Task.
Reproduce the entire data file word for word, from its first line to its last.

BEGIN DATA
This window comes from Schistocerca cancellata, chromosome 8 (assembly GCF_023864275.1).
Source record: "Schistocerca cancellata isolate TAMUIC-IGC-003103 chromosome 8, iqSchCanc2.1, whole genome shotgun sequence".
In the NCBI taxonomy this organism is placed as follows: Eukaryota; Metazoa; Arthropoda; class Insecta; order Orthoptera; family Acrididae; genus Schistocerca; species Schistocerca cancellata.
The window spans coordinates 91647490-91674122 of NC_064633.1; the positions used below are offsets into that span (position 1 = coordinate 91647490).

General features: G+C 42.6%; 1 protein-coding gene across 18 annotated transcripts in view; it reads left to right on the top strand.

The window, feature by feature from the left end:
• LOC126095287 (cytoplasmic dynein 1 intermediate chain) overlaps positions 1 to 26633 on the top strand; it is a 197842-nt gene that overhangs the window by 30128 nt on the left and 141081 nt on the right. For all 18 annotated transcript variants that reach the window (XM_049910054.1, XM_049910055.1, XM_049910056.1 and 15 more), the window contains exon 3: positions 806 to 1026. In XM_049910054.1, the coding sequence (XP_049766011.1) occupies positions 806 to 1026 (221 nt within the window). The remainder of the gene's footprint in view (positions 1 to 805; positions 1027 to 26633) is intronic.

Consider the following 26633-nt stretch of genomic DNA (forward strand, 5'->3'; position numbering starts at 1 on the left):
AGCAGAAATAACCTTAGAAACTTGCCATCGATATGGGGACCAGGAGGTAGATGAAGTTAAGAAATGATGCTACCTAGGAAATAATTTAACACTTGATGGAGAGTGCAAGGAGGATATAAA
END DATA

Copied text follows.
This window comes from Schistocerca cancellata, chromosome 8 (assembly GCF_023864275.1).
Source record: "Schistocerca cancellata isolate TAMUIC-IGC-003103 chromosome 8, iqSchCanc2.1, whole genome shotgun sequence".
In the NCBI taxonomy this organism is placed as follows: Eukaryota; Metazoa; Arthropoda; class Insecta; order Orthoptera; family Acrididae; genus Schistocerca; species Schistocerca cancellata.
The window spans coordinates 91647490-91674122 of NC_064633.1; the positions used below are offsets into that span (position 1 = coordinate 91647490).

General features: G+C 42.6%; 1 protein-coding gene across 18 annotated transcripts in view; it reads left to right on the top strand.

The window, feature by feature from the left end:
• LOC126095287 (cytoplasmic dynein 1 intermediate chain) overlaps positions 1 to 26633 on the top strand; it is a 197842-nt gene that overhangs the window by 30128 nt on the left and 141081 nt on the right. For all 18 annotated transcript variants that reach the window (XM_049910054.1, XM_049910055.1, XM_049910056.1 and 15 more), the window contains exon 3: positions 806 to 1026. In XM_049910054.1, the coding sequence (XP_049766011.1) occupies positions 806 to 1026 (221 nt within the window). The remainder of the gene's footprint in view (positions 1 to 805; positions 1027 to 26633) is intronic.

Consider the following 26633-nt stretch of genomic DNA (forward strand, 5'->3'; position numbering starts at 1 on the left):
AGCAGAAATAACCTTAGAAACTTGCCATCGATATGGGGACCAGGAGGTAGATGAAGTTAAGAAATGATGCTACCTAGGAAATAATTTAACACTTGATGGAGAGTGCAAGGAGGATATAAA